This spectacular self framed tin sign from the Indianapolis Brewing Company was put out to commemorate the breweries award winning success at the St. Louis 1904 Worlds Fair event. This metal sign has an image of a goddess like creature with a building which is possible the fine arts building and certainly shows the…Details
Falstaff Beer Super X Tin Over Cardboard Sign 1935
This is a beautiful Tin over Cardboard (TOC) advertising sign for the Falstaff Brand manufactured by Wm. J Lemp Brewing Co, circa 1935. It has a red background and reads “Falstaff Super X – The Choicest Product of the Brewers’ Art”. The main image features a bottle of the Falstaff Super X beer, a mug of beer and a sandwich. There is a “sister” sign to this one without the Super X label on it. At the time, the Falstaff Brewery was in three locations: St Louis, MO, Omaha NE, and New Orleans, LA.
Tin over Cardboard signs like this Falstaff one were used both before Prohibition and heavily again afterwards until the late 1950s. A celluloid cover was sometimes placed over the tin advertising as a way to protect the design on the sign. TOC signs were eventually replaced with signs made strictly from cardboard because they were cheaper to make, easy to put up, and could be thrown out when the sign was worn due to weather or the advertising changed.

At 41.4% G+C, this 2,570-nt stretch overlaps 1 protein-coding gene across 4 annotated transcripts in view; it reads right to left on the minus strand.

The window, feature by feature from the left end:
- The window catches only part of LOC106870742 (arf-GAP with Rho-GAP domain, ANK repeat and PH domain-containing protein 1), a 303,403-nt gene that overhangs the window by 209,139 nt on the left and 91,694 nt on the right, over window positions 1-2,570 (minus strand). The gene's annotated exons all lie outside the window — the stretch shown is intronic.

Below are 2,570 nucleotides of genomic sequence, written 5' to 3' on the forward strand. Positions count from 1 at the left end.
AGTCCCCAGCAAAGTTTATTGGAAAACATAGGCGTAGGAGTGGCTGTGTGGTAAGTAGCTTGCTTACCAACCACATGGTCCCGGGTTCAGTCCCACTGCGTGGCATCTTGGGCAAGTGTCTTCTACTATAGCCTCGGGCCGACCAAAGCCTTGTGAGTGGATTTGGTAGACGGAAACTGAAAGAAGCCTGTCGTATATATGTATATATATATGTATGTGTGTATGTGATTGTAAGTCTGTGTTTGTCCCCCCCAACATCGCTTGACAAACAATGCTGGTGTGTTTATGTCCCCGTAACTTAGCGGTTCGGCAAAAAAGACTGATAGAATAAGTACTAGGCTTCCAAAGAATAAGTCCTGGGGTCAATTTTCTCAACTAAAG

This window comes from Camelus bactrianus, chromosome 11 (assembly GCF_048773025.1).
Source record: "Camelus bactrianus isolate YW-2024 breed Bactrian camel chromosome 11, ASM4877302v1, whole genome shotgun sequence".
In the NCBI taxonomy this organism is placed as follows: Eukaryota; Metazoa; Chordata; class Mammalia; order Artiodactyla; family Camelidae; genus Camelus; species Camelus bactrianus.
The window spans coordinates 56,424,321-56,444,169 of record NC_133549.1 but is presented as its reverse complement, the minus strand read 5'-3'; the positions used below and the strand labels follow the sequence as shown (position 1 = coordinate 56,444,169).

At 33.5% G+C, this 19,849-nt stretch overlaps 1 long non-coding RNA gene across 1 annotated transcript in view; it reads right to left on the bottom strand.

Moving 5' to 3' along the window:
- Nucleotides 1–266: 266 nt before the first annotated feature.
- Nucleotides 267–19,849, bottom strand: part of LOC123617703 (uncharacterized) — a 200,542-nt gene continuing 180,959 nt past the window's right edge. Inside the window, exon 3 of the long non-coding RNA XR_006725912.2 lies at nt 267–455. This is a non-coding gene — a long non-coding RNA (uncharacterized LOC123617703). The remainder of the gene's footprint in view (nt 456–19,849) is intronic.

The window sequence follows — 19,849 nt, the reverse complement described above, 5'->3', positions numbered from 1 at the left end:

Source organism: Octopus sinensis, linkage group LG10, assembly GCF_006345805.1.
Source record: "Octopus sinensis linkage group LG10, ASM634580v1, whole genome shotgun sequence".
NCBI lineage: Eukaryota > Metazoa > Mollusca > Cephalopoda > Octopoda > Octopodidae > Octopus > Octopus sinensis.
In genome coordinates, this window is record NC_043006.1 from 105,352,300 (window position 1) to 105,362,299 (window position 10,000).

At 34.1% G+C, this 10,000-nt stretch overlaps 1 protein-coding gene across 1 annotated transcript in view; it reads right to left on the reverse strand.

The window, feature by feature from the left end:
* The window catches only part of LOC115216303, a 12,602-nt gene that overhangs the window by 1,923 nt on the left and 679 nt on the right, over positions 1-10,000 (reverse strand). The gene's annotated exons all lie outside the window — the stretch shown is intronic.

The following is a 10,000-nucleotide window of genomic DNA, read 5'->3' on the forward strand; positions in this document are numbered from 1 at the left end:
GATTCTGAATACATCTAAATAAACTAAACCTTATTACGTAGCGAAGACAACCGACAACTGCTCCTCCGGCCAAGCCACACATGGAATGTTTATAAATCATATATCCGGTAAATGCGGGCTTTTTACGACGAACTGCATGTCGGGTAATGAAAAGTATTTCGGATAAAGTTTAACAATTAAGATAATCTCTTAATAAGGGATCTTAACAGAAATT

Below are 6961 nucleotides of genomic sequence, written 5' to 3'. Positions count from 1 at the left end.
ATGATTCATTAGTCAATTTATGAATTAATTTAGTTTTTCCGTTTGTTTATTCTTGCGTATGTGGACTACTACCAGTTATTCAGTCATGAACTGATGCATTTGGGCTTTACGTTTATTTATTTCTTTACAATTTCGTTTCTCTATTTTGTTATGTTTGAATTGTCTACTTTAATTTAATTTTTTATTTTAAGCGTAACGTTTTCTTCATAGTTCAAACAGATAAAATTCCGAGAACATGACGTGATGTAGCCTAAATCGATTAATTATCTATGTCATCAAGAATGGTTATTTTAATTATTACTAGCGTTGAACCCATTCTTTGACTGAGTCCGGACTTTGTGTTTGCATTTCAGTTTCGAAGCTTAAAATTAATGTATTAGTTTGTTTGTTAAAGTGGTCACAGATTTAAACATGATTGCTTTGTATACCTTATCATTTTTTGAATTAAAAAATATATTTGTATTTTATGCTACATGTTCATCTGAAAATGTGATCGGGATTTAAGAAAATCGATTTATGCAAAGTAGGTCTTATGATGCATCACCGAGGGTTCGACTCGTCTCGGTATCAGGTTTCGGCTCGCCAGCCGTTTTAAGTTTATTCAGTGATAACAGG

The Falstaff brand was originated by the Adam Lemp Brewing Company. The Lemp brewery was ahead of its time already in the late-1800’s when the business started to use refrigerated train cars and their own railroad line to ship products nationwide already starting in the 1880s. Eventually William J. Lemp took over the brewery from his father John Adam Lemp, and both helped grow the company to be very successful. By 1900 the Lemp Brewery was one of the top 20 largest breweries in America and their Falstaff beer was more popular than ever.
The Lemp Brewing Company produced some amazing Falstaff antique advertising pieces and today they remain some of the most sought after Breweriana collectibles in the United States.